Prohibition #1: The/Koreah/Tearing prohibition

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Prohibition #1: The/Koreah/Tearing prohibition

The laws of Tearing sewn items and separating glued items on Shabbos

1. The rules of the prohibition and when it applies:

A. The Principal prohibition-Tearing with intent to re-sew:[1]

One who tears [an item] with intent to re-sew it, in the way to be explained below in B, is liable [to bring a sin offering] being that [doing so] is amongst the principal Shabbos prohibitions. As in the Tabernacle a skin curtain which a worm had fallen on and drilled into it a small round hole, [then[2]] in order to sew it one would need to tear the hole from above and below in order so the sewing not be made in overlaps. Thus, one who tears without intent to sew is exempt [from Biblical liability of the sewing prohibition[3]] although doing so is Rabbinically forbidden [as will be explained][4].


B. Tearing without intent to re-sew:[5]

Although one who tears is not liable unless done on condition to re-sew it [afterwards] nevertheless it is Rabbinically forbidden in all scenarios [even when destroyed without intent to re-sew].


C. Tearing with intent to sew but not in a better way than done originally:[6]

One who destroys a building with intent to return and build it, or one who tears with intent to return and sew, is not Biblically liable unless his intent is that the latter building be greater than the former, and by sewing that the [torn] cloth [be re-sewn to a better result than it was originally prior to the tearing]. As without the destroying and tearing it is completely impossible to fix the building and cloth that they be improved.

Other Opinions-Even by destroying no need for improvement:[7] There are opinions which say that even by actions of destruction it is not necessary that the improvement be better than the way it was originally.

Other Opinions-One is liable for work even if not done for use of its body[8]: All the above is in accordance with those who say that an action which is not done for the need of its body one is exempt on and is only Rabbinically forbidden. However, there are opinions which argue on this and say that even work which is not done for the need of its body one is Biblically liable for.

The Final Ruling:[9] [Due to the above lenient opinion one] therefore does not need to reprimand people who are lenient [to ask a gentile in a time of distress to destroy an item when they do not plan to rebuild it in a better] being that they have upon whom to rely. However, every person should be stringent upon himself like the first opinion which is the main [Halachic] opinion.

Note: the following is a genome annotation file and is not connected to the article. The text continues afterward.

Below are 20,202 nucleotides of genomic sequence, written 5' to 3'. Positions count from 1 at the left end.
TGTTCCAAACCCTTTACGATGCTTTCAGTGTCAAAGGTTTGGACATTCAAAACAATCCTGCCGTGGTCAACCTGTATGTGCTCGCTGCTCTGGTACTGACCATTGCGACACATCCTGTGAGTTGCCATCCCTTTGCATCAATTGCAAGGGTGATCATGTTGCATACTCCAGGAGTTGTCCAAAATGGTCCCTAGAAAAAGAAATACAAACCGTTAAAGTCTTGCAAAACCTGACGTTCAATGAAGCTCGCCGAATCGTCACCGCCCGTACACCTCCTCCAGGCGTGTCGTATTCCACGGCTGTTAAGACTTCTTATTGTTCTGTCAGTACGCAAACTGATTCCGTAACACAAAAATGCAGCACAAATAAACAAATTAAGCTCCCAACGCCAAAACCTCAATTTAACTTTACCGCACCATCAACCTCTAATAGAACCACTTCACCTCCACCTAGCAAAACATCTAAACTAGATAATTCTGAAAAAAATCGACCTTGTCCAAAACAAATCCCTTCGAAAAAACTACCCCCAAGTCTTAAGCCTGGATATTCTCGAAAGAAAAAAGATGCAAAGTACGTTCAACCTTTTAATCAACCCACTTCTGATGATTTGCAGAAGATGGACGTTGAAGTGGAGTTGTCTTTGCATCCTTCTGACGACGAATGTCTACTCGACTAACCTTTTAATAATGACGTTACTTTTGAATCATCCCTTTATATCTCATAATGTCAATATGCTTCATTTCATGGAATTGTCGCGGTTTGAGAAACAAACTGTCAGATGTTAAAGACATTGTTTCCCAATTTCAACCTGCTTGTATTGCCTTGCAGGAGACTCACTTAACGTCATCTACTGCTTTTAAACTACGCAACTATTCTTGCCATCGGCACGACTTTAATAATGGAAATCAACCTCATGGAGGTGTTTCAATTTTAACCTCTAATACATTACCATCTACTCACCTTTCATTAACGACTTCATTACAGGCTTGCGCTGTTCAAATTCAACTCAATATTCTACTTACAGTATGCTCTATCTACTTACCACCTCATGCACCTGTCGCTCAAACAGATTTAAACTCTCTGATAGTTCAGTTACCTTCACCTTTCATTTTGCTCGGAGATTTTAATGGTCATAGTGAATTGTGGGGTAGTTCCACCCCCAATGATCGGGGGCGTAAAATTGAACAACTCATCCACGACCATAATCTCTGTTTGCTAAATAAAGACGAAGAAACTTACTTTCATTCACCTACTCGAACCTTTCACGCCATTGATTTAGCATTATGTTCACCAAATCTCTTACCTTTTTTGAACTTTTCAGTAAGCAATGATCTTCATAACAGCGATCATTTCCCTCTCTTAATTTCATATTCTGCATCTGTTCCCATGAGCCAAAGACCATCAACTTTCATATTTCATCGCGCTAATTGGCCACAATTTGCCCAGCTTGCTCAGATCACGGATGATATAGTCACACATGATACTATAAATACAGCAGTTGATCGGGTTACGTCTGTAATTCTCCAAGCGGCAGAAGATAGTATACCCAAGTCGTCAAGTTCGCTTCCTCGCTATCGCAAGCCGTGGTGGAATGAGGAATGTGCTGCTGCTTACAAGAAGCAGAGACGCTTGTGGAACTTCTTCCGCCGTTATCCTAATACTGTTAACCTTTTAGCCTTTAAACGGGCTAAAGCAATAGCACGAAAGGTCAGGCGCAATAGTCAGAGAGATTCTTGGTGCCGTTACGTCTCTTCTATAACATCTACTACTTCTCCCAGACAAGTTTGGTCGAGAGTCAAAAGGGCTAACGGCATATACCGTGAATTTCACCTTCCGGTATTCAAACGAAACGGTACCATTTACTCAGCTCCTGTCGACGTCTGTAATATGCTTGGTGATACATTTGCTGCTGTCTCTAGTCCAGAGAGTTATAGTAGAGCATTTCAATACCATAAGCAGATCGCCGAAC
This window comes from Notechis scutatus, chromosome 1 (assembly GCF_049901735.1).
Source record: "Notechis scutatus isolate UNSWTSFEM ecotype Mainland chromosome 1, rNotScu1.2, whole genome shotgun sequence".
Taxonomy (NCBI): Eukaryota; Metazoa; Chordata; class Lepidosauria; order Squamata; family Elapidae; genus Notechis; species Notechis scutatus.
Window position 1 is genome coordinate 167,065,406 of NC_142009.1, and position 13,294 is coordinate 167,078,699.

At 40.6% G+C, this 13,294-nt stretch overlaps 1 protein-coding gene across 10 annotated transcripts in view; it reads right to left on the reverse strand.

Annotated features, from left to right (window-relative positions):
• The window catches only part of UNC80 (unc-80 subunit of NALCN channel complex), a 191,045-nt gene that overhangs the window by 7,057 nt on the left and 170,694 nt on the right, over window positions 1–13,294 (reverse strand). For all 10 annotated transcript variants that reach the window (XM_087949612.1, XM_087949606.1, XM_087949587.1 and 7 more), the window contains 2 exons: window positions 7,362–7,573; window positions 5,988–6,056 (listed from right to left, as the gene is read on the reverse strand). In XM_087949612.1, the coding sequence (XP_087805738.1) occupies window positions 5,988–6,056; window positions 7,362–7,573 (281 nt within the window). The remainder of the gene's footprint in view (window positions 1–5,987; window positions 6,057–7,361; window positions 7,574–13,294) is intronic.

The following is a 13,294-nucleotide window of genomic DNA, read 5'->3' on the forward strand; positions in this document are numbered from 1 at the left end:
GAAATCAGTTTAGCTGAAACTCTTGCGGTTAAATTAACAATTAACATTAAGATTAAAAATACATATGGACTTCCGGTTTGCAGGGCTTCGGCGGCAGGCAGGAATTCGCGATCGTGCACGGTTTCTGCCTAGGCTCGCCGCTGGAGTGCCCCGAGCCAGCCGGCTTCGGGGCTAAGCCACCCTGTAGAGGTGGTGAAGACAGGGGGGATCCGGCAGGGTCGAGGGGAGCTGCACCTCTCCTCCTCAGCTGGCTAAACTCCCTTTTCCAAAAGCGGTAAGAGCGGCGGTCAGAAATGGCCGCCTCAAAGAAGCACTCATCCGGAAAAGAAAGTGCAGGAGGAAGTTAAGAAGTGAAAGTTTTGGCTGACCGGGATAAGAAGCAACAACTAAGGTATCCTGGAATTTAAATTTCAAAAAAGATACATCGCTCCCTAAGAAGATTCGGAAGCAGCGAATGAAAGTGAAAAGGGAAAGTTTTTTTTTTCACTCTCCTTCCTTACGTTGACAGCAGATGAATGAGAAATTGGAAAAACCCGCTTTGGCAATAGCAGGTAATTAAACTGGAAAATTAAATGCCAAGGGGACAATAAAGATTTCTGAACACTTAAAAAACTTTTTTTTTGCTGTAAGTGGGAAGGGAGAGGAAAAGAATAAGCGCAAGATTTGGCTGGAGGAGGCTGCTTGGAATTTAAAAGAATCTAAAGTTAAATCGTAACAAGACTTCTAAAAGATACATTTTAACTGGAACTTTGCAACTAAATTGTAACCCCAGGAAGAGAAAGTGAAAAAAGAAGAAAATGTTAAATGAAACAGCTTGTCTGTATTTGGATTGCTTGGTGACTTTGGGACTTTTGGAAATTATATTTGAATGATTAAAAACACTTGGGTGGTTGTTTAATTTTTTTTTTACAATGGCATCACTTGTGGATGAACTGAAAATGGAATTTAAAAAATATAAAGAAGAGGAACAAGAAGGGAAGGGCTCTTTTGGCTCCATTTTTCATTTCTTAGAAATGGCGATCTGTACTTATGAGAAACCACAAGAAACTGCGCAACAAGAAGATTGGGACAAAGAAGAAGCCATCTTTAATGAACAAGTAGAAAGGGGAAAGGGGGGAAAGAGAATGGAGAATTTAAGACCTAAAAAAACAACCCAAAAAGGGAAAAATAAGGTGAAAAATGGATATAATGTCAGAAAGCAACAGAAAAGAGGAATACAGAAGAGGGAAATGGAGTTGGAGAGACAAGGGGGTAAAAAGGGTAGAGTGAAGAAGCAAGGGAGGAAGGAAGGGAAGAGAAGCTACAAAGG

D. Prohibition only applies by tearing apart many entities:[10]

(Regarding [the] tearing [prohibition] there is only a prohibition [involved] when one tears and separates many entities which have [become] attached, such as one who tears a garment woven from many threads. However, paper which is a single entity does not contain within tearing it or cutting it the tearing prohibition.[11]) For other opinions see footnote.[12]


May one separate the glued areas of a sealed bag or box?

According to those who hold that opening cans on Shabbos is forbidden due to Tikkun Keli, it is to be opened in a destructive manner, just as they rule by cans.[13] However, according to those who hold that cans may be opened in a non-destructive manner then seemingly it is permitted to open an envelope even in the area of the glue, by separating the two parts.[14]

What is the definition of a single entity?

This matter requires further analysis as to its exact definition [i.e. is a modern piece of paper made of dust of wood considered a single entity?]


E. The law if the sewing was only meant to last temporarily:[15]

If a launderer sewed the collar [of a shirt together], or [in a case that] a pair of shoes have been sewed together in the way that is done by professionals, then it is forbidden to cut them or to tear them from each other.

The reason for this is: because by sewing there is no difference whether it was made to last or not to last, and destroying the sewing always contains [the] tearing [prohibition]. Now, although one who tears is not liable unless done on condition to re-sew it [afterwards] nevertheless it is Rabbinically forbidden in all scenarios [even when destroyed without intent to re-sew].